Italy’s far-right leader Giorgia Meloni winning this year’s general election raised concerns in some Western nations about a potential undermining of NATO unity behind Ukrainian President Volodymyr Zelenskyy’s government. With the Russian invasion of Ukraine pushing into its first winter, some voices recently suggested that Meloni and her coalition partners might weaken Italy’s support for Ukraine.
Yet, Italy’s first female prime minister is maintaining her predecessor’s staunchly pro-Ukrainian stance. Meloni has made it clear that her leadership will be “no gift” to the Kremlin. With war fatigue growing among the Italian populace, however, public pressure may come down on Meloni to compromise her rigid position in favor of arming Ukraine. This may be especially true if Italy’s economic conditions worsen in the weeks and months ahead.
Meloni has emphasized her support for a strong trans-Atlantic alliance. Yet, Silvio Berlusconi of Forza Italia and Matteo Salvini of Lega are in her coalition, which has raised questions about where Italy’s new government will stand in relation to the conflict in Ukraine. Berlusconi served as Italy’s prime minister at different points between 1994 and 2011 and Rome established a “special relationship” with Moscow under his leadership. Since Feb. 24, the former prime minister has blamed Ukraine for the war and recently was recorded saying that he had “reconnected with (Russian) President (Vladimir) Putin – a little, a lot” and exchanged vodka and wine bottles with him.
Salvini was Italy’s minister of the interior from 2018 to 2019 and now he is the minister of infrastructure. He is one of Putin’s fanboys who opposed EU sanctions on Russia following the 2014 annexation of Crimea and has shown admiration for the Russian leader on many occasions. Lega’s regional government in Veneto recognized Russia’s sovereign claims to Crimea as legitimate despite international law saying otherwise. A leaked recording in 2019 exposed one of Salvini’s aides speaking to Moscow about a secretive oil deal that would pump money into Lega, leading to investigations. Salvini denies receiving this Russian money.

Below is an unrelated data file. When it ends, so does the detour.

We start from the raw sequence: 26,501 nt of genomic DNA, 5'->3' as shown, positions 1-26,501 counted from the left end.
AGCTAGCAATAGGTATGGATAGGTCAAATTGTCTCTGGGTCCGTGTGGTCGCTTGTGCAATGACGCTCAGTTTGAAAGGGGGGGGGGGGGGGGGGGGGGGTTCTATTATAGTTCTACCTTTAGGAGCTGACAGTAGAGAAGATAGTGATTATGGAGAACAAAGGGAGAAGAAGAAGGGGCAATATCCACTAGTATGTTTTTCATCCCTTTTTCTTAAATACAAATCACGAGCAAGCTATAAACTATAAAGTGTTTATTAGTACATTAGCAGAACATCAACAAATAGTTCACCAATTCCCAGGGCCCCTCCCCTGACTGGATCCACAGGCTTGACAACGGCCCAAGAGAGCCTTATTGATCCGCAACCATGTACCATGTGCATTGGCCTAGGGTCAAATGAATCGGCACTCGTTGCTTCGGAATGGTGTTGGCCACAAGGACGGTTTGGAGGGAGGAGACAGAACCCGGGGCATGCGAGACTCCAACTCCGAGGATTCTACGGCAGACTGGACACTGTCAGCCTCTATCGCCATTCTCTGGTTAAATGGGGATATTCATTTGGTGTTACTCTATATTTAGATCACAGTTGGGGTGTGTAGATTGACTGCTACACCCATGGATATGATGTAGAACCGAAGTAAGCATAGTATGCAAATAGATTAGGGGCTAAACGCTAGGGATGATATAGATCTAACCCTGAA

Meloni has made it clear that her government will stand by Ukraine and continue Italy’s policies of arming Kyiv until the Russian occupation ends. “Italy will never be the weak link of the West with us in government,” she said last month. Meloni even threatened to abandon plans for forming a coalition government unless Berlusconi shifts his stance on Putin and the conflict in Ukraine.
Experts believe that Meloni’s main coalition partners will align their positions on the Ukraine war with her own. “Whatever his private views (on Russia and Ukraine), however, Berlusconi will likely toe the line publicly,” said John Feffer, the director of foreign policy in focus, in an interview with Daily Sabah. “Power is more important to him than friendship with Putin.”
Aldo Ferrari, a professor at Ca’ Foscari University in Venice and the director of the Research Program for Russia, Caucasus and Central Asia of the Milano-based Institute for International Political Studies (ISPI), told Daily Sabah that Rome-Moscow relations “will not change significantly” with Meloni at the helm. He pointed to Berlusconi and Salvini’s shift toward pro-Ukraine positions notwithstanding their previously strong ties with Putin’s government. According to Ferrari, they will adopt stances more aligned with the United States and other NATO members for two main reasons.
The first is “Meloni’s hegemonic role in the governing coalition.” The second stems from the fact that “Italy is not in a position to resist pressure from the United States and NATO in support of Ukraine ... because it does not have the political and economic clout to do so, despite the fact that such a position greatly damages its economy,” as Ferrari put it.
Indeed, the United States and European Union pressure on Italy’s leadership has done much to keep Rome aligned with the West in support of Kyiv. Meloni will probably keep Rome united with Washington, London and other Western capitals against the Russian invasion, occupation and annexation of Ukrainian territory, at least for the foreseeable future.